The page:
London, UK -- (ReleaseWire) -- 11/21/2012 -- Lately, the craze for weight loss and looking good has gripped the world’s attention. Perfected sculptured men and women flaunting their bodies in magazines have become such a trend that everyone else reading them wants to be as attractive as the models are, chiseled muscles for men and thin reed figures for women. To respond to this phenomenon, fitness centers and clubs have mushroomed everywhere and diet programs promising immediate results in a few days are the trend. The internet became the main source of information both good and bad hence the need to sift information came to the fore.
There is no doubt that getting fit is a good decision. It is good to remember thought that getting fit goes beyond perfectly shaped bodies or getting as light as a weed. Glenn Gaesser, author of “Big Fat Lies” and director of the Healthy Lifestyles Research Center at Arizona State University says, “More often than not, cardiovascular fitness is a far more important predictor of mortality risk than just knowing what you weigh.”
A study conducted in 2005 by, an epidemiologist named Katherine Flegal, found that the biggest risks of death were associated with being at either end of the spectrum — underweight or severely obese. This presented an irony over traditionally held paradigms but most experts agree that the data have encouraged farther studies on the role of body fat. “Maintaining fitness is good and maintaining low weight is good,” Dr. Lavie said. “But if you had to go off one, it looks like it’s more important to maintain your fitness than your leanness. Fitness looks a little bit more protective.”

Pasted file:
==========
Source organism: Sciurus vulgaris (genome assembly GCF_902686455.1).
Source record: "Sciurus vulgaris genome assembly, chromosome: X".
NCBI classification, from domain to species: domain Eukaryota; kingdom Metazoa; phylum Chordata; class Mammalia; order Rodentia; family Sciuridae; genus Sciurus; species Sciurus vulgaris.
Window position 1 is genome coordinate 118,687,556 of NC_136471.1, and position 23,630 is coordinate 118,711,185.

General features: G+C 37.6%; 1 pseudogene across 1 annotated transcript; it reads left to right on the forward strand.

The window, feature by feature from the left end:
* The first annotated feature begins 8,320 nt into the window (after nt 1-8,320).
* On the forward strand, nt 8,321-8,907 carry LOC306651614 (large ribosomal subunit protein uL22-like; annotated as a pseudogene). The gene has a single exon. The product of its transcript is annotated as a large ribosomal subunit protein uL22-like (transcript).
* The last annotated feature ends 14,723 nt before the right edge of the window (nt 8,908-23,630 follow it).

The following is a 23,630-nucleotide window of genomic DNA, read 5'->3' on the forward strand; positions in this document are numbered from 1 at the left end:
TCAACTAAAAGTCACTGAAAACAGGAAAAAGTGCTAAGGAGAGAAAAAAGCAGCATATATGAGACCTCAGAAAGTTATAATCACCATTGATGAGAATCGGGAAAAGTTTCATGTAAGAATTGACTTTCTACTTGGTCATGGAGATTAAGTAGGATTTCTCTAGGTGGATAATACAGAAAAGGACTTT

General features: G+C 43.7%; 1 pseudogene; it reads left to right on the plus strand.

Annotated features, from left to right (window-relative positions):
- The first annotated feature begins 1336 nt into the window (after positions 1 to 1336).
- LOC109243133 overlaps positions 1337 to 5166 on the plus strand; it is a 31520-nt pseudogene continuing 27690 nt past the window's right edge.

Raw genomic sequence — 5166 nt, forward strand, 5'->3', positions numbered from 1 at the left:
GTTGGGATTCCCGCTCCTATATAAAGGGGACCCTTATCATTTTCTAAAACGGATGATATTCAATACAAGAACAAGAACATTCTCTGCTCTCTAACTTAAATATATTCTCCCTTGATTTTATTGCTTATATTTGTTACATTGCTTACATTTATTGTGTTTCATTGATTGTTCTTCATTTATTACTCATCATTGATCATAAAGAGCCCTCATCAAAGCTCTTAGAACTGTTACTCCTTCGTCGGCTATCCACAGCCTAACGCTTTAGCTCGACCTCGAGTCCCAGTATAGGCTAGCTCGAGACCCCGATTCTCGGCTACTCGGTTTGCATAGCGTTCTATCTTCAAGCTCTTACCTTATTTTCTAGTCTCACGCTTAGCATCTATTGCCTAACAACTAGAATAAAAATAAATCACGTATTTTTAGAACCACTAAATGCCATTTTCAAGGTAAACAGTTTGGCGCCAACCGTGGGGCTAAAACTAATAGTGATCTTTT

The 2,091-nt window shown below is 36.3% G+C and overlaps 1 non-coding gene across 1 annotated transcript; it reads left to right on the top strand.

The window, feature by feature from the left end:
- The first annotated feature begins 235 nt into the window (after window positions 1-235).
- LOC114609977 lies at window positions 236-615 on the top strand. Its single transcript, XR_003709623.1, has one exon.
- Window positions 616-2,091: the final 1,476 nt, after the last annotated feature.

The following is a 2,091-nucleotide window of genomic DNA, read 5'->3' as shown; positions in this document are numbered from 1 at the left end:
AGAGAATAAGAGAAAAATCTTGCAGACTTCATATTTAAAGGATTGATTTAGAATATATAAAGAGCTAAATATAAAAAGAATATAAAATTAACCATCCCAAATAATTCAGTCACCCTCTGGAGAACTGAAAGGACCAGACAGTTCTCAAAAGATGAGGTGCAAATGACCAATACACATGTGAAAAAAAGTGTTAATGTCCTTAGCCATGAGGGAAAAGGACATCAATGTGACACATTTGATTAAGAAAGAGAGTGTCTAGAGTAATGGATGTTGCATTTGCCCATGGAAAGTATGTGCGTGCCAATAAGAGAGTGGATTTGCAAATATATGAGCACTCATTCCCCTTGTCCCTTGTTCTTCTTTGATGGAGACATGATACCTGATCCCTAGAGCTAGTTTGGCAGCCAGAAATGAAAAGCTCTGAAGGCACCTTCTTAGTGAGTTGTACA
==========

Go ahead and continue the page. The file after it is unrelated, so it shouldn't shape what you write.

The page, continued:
Another notable study was conducted by researchers at the University of Texas Southwestern Medical Center and the Cooper Institute in Dallas. Based on their findings, Dr. Benjamin Willis, a staff epidemiologist at the Cooper Institute who led the study said, “Our study suggests that someone in midlife who moves from the least fit to the second-to-the-least-fit category of fitness gets more benefit,” in terms of staving off chronic diseases. And moving out of that least-fit category requires, he says, “only a small dose of exercise,” like 20 or 30 minutes of walking on most days of the week. He further adds, “You don’t have to become an athlete,” says Dr. Willis, who himself has little time for exercise but tries to fit in a daily walk. “Just getting up off the couch is the key.”
So it is plain and clear that having a healthy lifestyle far outweighs crash diet regimens that can be more harmful in the long fun.
Willtheredsoxwinthedivision.com is a blog dedicated to provide valuable information in health and wellness. Its author is an advocate of healthy lifestyle and is an active fitness coach.